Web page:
Video: Meditate on Koans.

2010 Happiness Challenge: For those of you following the 2010 Happiness Project Challenge, to make 2010 a happier year – and even if you haven’t officially signed up for the challenge — this month’s focus is Mindfulness. Last week’s resolution was a quiz, How mindful are you? Did you take that quiz? How did you do?

This week’s resolution is to Meditate on koans. A “koan” is a question, story, or statement that can’t be understood logically. Zen Buddhist monks meditate on koans as a way to abandon dependence on reason in their pursuit of enlightenment. Even if you’re not seeking satori (or, I should probably say, you’re not seeking it), I’ve found that thinking about a koan stimulates mindfulness. Because koans force me to challenge the usual, straightforward boxes of meaning, they push me to think about thinking.

I love this koan: The best way out is always through.

If you want to read more about this resolution, check out…
Find your own koan.
Life’s cruel truth: you get more of what you already have.
The extraordinary happiness of completing a project: Four to Llewelyn’s Edge.

A propos of Buddhism, I make the following observation: it’s continually surprising to me that Buddhism, with its emphasis on gateless gates and transcending the bounds of rational thinking, has so many numbered lists! I love them, but still, it seems incongruous. There’s a koan to be written about it, that’s for sure. Let’s see…how about, “Use numbers to throw away enumeration.”

If you’re new, here’s information on the 2010 Happiness Challenge (or watch the intro video). It’s never too late to start! You’re not behind, jump in right now, sign up here. For more ideas, check out the Happiness Project site on Woman’s Day.

* Speaking of koans, Wikipedia has an entry on hacker koans, which are hilarious, and truly thought-provoking.

* About 43,000 people get my free monthly newsletter, which highlights the best material from the blog and the Facebook Page. If you’d like to add your name, click here or email me at grubin [at] gretchenrubin [.com]. (Sorry to write in that odd way; trying to thwart spammers.)

  • clearlycomposed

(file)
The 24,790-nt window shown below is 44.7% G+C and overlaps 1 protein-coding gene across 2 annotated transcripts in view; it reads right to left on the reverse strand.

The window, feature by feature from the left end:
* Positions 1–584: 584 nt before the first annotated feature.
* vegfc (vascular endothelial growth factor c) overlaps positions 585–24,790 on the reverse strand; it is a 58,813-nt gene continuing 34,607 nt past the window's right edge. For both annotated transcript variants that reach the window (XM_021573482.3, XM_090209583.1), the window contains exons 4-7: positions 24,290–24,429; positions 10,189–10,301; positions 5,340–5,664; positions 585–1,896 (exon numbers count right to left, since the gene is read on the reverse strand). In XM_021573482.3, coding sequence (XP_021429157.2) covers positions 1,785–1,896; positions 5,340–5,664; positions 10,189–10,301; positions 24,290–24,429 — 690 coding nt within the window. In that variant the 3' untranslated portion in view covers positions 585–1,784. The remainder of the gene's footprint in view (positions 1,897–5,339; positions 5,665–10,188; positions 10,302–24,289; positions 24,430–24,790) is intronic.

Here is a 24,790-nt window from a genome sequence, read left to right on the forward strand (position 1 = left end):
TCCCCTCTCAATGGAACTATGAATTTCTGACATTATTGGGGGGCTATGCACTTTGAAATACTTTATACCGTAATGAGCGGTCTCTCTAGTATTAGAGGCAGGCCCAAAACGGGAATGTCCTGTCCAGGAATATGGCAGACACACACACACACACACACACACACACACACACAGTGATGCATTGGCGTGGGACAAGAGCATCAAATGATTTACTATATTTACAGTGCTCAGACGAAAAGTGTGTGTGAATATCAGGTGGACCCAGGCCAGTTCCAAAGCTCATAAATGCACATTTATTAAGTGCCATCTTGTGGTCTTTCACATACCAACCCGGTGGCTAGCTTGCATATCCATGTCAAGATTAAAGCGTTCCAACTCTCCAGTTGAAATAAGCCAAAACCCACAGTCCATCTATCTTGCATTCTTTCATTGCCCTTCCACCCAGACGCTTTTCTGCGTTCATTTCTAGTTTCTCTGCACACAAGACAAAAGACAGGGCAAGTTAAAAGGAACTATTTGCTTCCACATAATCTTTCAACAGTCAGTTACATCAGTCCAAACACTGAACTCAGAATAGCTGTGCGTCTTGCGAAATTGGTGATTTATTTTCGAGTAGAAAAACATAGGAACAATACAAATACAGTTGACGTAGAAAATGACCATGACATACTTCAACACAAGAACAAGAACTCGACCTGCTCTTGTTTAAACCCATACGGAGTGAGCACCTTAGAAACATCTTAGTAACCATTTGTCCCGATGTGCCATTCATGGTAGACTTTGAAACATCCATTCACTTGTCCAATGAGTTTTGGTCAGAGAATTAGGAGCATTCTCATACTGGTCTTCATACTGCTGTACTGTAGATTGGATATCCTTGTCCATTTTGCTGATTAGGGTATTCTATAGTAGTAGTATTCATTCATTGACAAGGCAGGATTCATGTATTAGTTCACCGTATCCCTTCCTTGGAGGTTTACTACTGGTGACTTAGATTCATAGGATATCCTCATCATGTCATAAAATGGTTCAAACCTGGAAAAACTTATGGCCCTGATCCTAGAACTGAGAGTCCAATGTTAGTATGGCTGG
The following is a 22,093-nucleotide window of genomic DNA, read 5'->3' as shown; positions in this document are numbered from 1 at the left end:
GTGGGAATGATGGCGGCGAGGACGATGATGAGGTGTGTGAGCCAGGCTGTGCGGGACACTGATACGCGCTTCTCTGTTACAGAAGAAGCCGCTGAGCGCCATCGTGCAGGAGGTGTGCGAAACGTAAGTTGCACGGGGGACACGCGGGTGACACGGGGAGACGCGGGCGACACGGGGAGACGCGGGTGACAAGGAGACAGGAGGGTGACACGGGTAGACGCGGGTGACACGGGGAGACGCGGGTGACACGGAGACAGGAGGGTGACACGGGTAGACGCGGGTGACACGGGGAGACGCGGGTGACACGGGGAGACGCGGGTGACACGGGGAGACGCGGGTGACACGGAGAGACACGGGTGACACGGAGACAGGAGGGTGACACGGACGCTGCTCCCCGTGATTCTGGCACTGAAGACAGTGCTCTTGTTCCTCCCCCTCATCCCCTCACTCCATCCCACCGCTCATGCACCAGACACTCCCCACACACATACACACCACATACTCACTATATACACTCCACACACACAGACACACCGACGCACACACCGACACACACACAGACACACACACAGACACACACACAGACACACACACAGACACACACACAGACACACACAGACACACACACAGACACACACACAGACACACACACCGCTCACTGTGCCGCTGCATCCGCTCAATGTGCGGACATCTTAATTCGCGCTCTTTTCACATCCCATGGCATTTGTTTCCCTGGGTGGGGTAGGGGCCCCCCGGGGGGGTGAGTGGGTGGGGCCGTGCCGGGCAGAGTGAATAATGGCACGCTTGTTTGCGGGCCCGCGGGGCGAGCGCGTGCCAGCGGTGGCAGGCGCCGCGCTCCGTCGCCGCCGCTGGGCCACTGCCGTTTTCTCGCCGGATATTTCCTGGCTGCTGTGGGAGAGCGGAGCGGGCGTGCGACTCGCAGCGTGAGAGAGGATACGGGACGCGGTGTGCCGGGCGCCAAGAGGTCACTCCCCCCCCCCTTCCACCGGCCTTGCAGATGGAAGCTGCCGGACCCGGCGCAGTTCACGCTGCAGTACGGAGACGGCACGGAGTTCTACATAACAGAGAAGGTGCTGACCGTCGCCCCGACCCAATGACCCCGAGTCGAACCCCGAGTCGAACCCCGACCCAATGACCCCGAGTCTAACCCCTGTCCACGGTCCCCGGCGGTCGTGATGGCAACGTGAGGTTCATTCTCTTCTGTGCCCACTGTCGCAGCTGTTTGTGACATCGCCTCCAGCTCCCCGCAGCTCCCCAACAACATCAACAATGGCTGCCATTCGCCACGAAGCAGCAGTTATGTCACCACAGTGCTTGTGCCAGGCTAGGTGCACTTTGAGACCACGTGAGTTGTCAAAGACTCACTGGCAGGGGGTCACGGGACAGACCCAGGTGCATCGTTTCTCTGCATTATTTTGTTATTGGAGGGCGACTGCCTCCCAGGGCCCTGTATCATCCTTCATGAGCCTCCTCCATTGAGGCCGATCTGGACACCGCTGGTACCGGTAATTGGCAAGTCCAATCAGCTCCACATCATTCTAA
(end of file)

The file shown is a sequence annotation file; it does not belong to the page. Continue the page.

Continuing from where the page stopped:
“Wherever you go, there you are!” 🙂

  • Laura

    One of my favorites is Milton’s “They also serve who only stand and wait.”

  • Raindancer

    The ice is thin enough for walkin’
    The rope is worn enough to climb
    My throat is dry enough for talkin’
    The world is crumblin’ but I know why
    The world is crumblin’ but I know why

    The storm is wild enough for sailing
    The bridge is weak enough to cross
    This body frail enough for fighting
    I’m home enough to know I’m lost
    Home enough to know I’m lost

    It’s just enough to be strong
    In the broken places, in the broken places
    It’s just enough to be strong
    Should the world rely on faith tonight

    The land unfit enough for planting
    Barren enough to conceive
    Poor enough to gain the treasure
    Enough a cynic to believe
    Enough a cynic to believe

    Confused enough to know direction
    The sun eclipsed enough to shine
    Be still enough to finally tremble
    And see enough to know I’m blind
    And see enough to know I’m blind

    Should the world rely on faith tonight

    Faith Enough~Jars of Clay

  • mem5435

    Thinking about thinking and dedicating time to metacognate each day can give everything a purpose and strengthen the mind. I love the “koan” idea, I think it’s a perfect way to challenge the mind and maintain its vigor.

    Visit my blog at:

  • mem5435
  • Veronica

    Hmm. I had a different understanding of the Johnson quote. I thought it meant something about the price there is to pay for everything-even good things; if you desire to possess the wealth of the Indies you have to think about the difficulties of this ownership. Sort of: more is not necessarily better.
    “We set out to be wreaked” I felt described the boys’ love of the high romance and drama of a dangerous imaginary adventure: pretending to go to war or slay dragons.
    Perhaps different personalities understand koans in different ways.

    • gretchenrubin

      Yes! That’s the beauty of a koan. Because there’s no one straightforward
      meaning, everyone finds their own.

  • Michael Yanakiev

    The Johnson quote,to my modest opinion deals with a growth -mindset that
    the individual has developed, as to cope with issues that go beyond the conventional. Thus it should not exclude happiness…However,Veronica’s
    interpretation sounds also very convincing.
    The best way out is always through….It is obvious..Anything else sounds artificial and tends to miss the point. So you will never truly understand a truth until you live through can not be taught in a formal lesson.
    “We set out to be wrecked” – I tend to agree completely with Veronica’s

  • Carrie

    My version of “The best way out is always through” is: “There’s no way through it but to do it!” The ability to reduce everything to a rhyme never misses with my preschoolers.

  • Jill

    Hmm, I’m not sure if it’s exactly a koan, but I’ve been meditating on the quote.
    “If someone shows you who they are, believe them.” – Maya Angelou

  • Thalgyur

    talking about numbers, how many stars are there in the sky, Gretchen?

  • Well, it’s gald to read your post, but I wouldn’t understand your meaning well. Thanks all the same.

  • Well, it’s gald to read your post, but I wouldn’t understand your meaning well. Thanks all the same.

  • Saritamar

    I’m late to the party…but my favorite one is “Go slow to go fast.” Recently I drove the speed limit from Oregon to California and I made it faster than I had ever done it.